The Abbott Government has established a plethora of reviews covering a multitude of issues. Off the cuff they include Energy, Renewable Energy, Education, Defence, Competition, industry and yesterday we had a Green Paper on Agriculture released.
Some of the reviews – that on Agriculture being a prime example – are nothing more than wish lists. The agricultural green paper wants less regulation except where regulation might strengthen farmers’ hands: getting mining royalties, subsidising energy audits, bashing Coles and Woollies, concessional loans. The green paper also seeks expanded roles for the bureaucracy with counselling, debt mediation, and additional regulatory codes.
Barnaby Joyce picked the best eyes out of it, giving a heads-up to Sid Maher in which he identified 27 new dam prospects, an anathema to a bureaucracy with a thirty years of opposition to these.
Last week’s release was the Industry Innovation and Competitiveness Agenda. Its focus is on deregulation, skill formation and programs for skilled worker employment and investor immigration. It restores the conventional and generally available R&D support that Labor took from major companies, and re-establishes incentives for employee shares ownership.
The spending showpiece is $35 million a year for five new growth centres covering food and agribusiness; mining equipment, technology and services; oil, gas and energy resources; medical technologies and pharmaceuticals; and advanced manufacturing.
If this money is to be wasted it is at least an improvement on the $60 million a year for 10 “Industry Precincts” under the Gillard Government’s Australian Industry Participation Plan (AIPP). AIPP was also to include a $378 million venture capital finance facility, tailor made, like the Industry Precincts, to be headed by socialist luminaries who would fritter away the money in vote-buying failures.
More insidiously, Labor’s AIPP also brought massive new red tape to force major project firms into high cost local sourcing and it embarked upon a new aggressive anti-dumping program designed to ferret out area where overseas suppliers are just too competitive. Naturally, these aspects were greeted with warm applause from union chieftains, including Paul Howes, who saw it as a means of wresting back some of the jobs their cost-inducing industrial policies had destroyed. Deloittes in its client advice struck a sober note, saying, “major project proponents should not underestimate the significance or resource commitment of being required to submit and report on an AIP Plan”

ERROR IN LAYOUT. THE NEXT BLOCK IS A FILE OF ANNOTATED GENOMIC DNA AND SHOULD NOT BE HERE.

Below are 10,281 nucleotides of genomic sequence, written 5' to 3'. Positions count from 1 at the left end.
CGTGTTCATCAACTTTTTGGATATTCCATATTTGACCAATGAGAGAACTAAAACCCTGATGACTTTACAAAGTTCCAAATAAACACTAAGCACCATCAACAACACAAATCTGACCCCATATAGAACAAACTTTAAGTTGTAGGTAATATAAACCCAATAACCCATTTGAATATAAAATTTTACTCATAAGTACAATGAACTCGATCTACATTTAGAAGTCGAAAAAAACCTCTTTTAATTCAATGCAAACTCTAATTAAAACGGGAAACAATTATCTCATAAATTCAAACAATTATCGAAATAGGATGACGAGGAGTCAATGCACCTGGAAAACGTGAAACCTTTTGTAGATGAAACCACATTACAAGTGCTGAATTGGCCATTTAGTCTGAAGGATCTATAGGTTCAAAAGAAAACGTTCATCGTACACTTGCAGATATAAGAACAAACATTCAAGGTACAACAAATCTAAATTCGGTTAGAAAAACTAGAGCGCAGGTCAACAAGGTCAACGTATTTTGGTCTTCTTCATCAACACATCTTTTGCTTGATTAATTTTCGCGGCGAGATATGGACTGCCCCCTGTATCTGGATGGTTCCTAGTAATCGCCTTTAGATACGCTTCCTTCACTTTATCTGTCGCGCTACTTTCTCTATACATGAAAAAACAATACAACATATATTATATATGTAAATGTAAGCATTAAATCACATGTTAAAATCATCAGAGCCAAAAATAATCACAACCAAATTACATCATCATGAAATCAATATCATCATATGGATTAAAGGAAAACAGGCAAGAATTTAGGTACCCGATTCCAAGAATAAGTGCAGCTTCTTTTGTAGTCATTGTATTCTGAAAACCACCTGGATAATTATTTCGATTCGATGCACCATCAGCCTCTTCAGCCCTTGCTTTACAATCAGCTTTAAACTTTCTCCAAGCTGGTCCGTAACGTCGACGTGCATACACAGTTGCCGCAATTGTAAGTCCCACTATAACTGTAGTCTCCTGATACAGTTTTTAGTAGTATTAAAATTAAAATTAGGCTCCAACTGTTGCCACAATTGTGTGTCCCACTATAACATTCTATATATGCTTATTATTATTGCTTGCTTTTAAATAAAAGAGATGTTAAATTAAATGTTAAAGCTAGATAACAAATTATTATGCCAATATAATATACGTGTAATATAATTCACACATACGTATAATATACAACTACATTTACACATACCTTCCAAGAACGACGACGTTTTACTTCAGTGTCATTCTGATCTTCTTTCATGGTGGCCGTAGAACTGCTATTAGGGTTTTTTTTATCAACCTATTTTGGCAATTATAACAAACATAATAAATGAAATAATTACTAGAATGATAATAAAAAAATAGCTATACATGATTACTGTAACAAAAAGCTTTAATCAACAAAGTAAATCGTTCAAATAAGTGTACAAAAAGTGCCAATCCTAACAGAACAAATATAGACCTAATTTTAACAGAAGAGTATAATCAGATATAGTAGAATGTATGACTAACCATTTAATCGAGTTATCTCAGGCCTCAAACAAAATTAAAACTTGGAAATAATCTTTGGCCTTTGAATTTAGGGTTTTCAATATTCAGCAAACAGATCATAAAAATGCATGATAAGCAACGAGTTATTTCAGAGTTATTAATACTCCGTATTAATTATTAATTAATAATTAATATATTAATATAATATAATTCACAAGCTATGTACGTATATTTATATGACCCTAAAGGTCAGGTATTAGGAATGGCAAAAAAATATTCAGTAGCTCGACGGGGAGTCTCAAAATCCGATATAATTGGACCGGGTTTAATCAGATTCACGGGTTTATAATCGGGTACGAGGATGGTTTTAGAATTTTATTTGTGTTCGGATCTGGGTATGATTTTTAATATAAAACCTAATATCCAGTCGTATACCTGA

The famous five new growth centres identified by the Competitiveness Agenda appear to fit with general perceptions of ideal Australian development (though “advanced manufacturing” in spite of its evocative title seems to cover everything from robotics to “sustainable green processes”). The problem is that the committees judging the beauty contests of worthy ideas and paying for them with Other People’s Money so often underperform and tend to be swayed by fads and political considerations. And that outcome remains likely even though the Liberals generally avoid Labor’s policy of appointing political time-servers onto such committees.
On a more positive note, the Competitiveness Agenda’s subsidy scheme is placed within a supportive framework that seeks to lower costs rather than increase them. And Josh Frydenberg, the Parliamentary Secretary for deregulation has focussed attention on aspects of the policy that promote this. He has claimed savings of $700 million a year with 10,000 regulations abolished from his first announced regulation cut. In foreshadowing further cuts, he instances 140 pieces of legislation burdening the plastics industry.
Mr Frydenberg also said the government will avoid duplication and recognise overseas approvals for chemicals and pharmaceuticals. Such a process was recommended in a 2008 Productivity Commission report but its antecedentary reaches back into the 1980s, when, as head of the Office of Regulation Review, I made the same recommendation in two reports to government. Nobody put a cogent case against this but political and bureaucratic interests ensured that, 25 years later, the same proposals emerge. Time will tell if Josh Frydenberg has the clout to ensure his proposals are followed through.
Time will also tell if all these reviews achieve mutually consistent outcomes.